Father of Bossa Nova dies, aged 88

João Gilberto, the father of the Brazilian music Bossa Nova, has died at the age of 88.His son João Marcelo announced the death of his father on Saturday though the cause of death is not yet known."My father has passed," wrote Marcelo on his Facebook. "His fight was noble, he tried to maintain his dignity."Gilberto filled rooms around the world with his melodic and rhythmic music known as bossa nova, making him a loved musician in his home country Brazil when his soothing voice debut in the 1960s singing ‘The Girl from Ipanema’.New waveBorn João Gilberto Prado Pereira de Oliveira, the musician was born in a small town in the north-eastern Bahia state and fell in love with music at the age of 14 by his grandfather when he got his first guitar.He then began to before with local students, eventually making it onto local radio in Salvador de Bahia.Finally at the age of 19, he arrived to Rio de Janeiro in the 1950.There he performed with a vocal quintet called ‘Garotos da Lua’ before being asked to leave for repeated absences to rehearsals and performances.Gilberto then began to make a name for himself as a guitarist on a recording in 1957 by Elizete Cardoso, called “Cancao de Amor Demais”, (Song of too much love) considered to be the first bossa nova album.His guitar style coupled with his velvety smooth voice brought him to the forefront of his new sound bossa nova, meaning ‘new trend’ or ‘new wave’ as he began to make the rounds of jazz festivals and concert halls around the world.His creation ultimately carved out a niche worldwide for Brazilian music.Bernardo Araujo, a music critic from the daily O Globo paper is quoted last year as saying Gilberto’s importance was “immeasurable”.“He was the leading voice of the best known Brazilian style in the world and a revolutionary without even really meaning to be” the critic told AFP.Even though his contribution remains immeasurable, the singer and guitarist was known for being an obsessive perfectionist and eccentric recluse, opting to spend time in his pajamas away from people.Journalist and bossa nova scholar Ruy Castro called the death of Gilberto a "monumental" loss.Castro wrote in his book "The Wave that Built in the Sea" that Gilberto loved soccer and was a fan of the Fluminense club, whose games he liked to watch with a guitar in his hands."He managed to create a mystique about him abroad, being who he was and not even speaking English," he told Globo television.Rise to the topIn 1962, Gilberto was invited to perform with saxophonist Stan Getz, an American, with fellow-bossa nova innovator Antonio Carlos Jobim, and with his then-wife Astrud Gilberto.Their 1964 album "Getz/Gilberto” with the American saxophone player Stan Getz sold millions of copies and won Album of the Year.It also won several Grammy awards and pushed bossa nova to new heights around the world.It featured the hit single Girl from Ipanema, sung by Astrud.Many of his beloved songs were sung in a duet with his first wife, including “Desafinado”, “Corcovado”, “Chega de Saudade”Worldwide fameThe success of the ‘Getz/Gilberto’ album brought him to the US and Mexico where he resided for much of the 1960s and 70s.During this time, he released albums ‘João Gilberto en Mexico’ (1970), ‘Joao Gilberto’ (1973) and ‘Amoroso’ (1977) before heading back home to Brazil in 1980.He is survived by three children, João Marcelo, Bebel and Luisa.(with Wires)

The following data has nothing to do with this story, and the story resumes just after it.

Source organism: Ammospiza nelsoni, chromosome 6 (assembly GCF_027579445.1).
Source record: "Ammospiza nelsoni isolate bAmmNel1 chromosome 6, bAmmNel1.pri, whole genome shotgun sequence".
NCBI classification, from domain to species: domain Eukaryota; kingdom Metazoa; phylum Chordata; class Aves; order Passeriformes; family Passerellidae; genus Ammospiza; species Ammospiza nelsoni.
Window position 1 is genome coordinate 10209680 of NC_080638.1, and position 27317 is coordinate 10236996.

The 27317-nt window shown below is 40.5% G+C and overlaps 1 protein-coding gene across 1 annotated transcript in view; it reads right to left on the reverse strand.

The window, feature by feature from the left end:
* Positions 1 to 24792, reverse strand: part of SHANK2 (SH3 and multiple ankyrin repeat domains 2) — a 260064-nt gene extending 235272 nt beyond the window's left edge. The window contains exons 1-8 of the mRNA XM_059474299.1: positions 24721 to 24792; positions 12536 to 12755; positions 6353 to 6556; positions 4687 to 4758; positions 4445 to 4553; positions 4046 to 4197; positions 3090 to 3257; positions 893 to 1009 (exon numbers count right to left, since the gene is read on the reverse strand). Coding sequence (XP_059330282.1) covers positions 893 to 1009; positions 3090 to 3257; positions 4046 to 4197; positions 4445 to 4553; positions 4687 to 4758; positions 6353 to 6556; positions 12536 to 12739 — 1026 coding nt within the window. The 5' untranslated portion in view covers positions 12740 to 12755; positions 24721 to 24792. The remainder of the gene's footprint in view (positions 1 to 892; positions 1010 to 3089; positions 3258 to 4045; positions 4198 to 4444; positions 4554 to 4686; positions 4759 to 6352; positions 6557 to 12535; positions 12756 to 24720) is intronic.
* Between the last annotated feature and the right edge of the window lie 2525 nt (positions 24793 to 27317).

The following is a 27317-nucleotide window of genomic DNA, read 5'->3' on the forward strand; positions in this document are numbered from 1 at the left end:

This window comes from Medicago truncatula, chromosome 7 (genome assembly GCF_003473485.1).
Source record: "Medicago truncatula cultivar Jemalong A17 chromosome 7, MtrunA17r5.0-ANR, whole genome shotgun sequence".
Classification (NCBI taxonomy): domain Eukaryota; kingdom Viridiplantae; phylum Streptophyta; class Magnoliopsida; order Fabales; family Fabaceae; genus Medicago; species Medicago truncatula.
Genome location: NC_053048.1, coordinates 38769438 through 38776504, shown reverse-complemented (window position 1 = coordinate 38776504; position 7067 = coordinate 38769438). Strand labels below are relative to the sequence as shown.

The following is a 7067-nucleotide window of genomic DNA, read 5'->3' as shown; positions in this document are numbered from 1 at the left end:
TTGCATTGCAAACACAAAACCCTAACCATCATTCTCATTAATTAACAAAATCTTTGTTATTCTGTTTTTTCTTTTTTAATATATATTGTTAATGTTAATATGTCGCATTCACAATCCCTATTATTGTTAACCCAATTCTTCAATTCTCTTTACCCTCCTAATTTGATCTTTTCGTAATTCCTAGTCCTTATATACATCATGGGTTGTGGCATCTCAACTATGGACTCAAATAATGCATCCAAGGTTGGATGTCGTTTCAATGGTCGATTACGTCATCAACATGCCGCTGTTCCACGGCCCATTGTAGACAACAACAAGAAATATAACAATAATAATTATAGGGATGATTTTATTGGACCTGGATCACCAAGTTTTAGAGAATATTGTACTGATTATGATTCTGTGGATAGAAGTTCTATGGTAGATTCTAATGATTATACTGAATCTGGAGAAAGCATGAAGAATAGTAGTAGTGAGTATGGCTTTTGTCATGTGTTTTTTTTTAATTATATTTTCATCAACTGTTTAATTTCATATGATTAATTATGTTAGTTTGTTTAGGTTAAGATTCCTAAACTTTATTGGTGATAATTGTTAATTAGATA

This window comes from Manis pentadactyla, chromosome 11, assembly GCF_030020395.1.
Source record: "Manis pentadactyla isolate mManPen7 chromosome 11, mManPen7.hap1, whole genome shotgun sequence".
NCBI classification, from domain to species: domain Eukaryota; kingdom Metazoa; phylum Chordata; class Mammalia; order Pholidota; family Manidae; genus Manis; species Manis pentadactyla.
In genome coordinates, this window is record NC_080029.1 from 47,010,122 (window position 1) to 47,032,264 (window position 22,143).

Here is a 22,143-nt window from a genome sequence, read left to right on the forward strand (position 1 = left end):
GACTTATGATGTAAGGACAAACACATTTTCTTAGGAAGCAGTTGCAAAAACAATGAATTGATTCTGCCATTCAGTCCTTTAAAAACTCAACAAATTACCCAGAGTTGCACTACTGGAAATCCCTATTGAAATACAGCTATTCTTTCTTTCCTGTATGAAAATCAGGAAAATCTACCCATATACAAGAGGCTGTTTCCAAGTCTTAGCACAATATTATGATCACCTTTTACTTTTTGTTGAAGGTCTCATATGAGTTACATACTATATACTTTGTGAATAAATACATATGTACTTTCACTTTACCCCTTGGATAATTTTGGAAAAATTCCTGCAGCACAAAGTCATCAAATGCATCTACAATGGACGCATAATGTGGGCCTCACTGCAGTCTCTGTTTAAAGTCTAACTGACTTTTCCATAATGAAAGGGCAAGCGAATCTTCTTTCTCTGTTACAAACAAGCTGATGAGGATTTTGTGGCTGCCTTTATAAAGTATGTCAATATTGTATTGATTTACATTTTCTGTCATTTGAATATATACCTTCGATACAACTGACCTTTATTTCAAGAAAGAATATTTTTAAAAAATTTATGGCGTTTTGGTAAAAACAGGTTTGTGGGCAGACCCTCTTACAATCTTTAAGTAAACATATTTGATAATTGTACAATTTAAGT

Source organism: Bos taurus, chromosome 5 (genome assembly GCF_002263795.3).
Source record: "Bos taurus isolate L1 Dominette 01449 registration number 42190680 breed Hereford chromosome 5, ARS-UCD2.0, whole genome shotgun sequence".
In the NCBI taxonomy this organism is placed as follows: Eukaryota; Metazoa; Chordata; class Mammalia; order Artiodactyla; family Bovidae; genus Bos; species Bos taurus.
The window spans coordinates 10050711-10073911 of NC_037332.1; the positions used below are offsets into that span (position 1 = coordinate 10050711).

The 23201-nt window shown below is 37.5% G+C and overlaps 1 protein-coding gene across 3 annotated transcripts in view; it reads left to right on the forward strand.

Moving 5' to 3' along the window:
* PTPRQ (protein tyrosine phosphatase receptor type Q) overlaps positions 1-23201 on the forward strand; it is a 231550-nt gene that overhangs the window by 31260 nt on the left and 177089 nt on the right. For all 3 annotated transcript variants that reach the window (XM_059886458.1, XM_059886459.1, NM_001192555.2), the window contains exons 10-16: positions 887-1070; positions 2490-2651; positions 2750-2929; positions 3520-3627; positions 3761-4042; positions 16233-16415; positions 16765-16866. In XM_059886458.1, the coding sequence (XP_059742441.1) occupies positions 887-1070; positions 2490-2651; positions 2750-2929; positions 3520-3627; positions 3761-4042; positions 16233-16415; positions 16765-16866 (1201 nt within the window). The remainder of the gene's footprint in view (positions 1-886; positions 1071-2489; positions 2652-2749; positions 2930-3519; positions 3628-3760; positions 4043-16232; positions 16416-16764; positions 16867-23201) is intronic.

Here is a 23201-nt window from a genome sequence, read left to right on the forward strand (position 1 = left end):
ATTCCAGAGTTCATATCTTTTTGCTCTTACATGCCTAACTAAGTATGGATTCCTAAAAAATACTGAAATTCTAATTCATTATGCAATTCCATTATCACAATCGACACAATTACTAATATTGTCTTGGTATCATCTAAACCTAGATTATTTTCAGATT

João Gilberto, the father of the Brazilian music Bossa Nova, has died at the age of 88.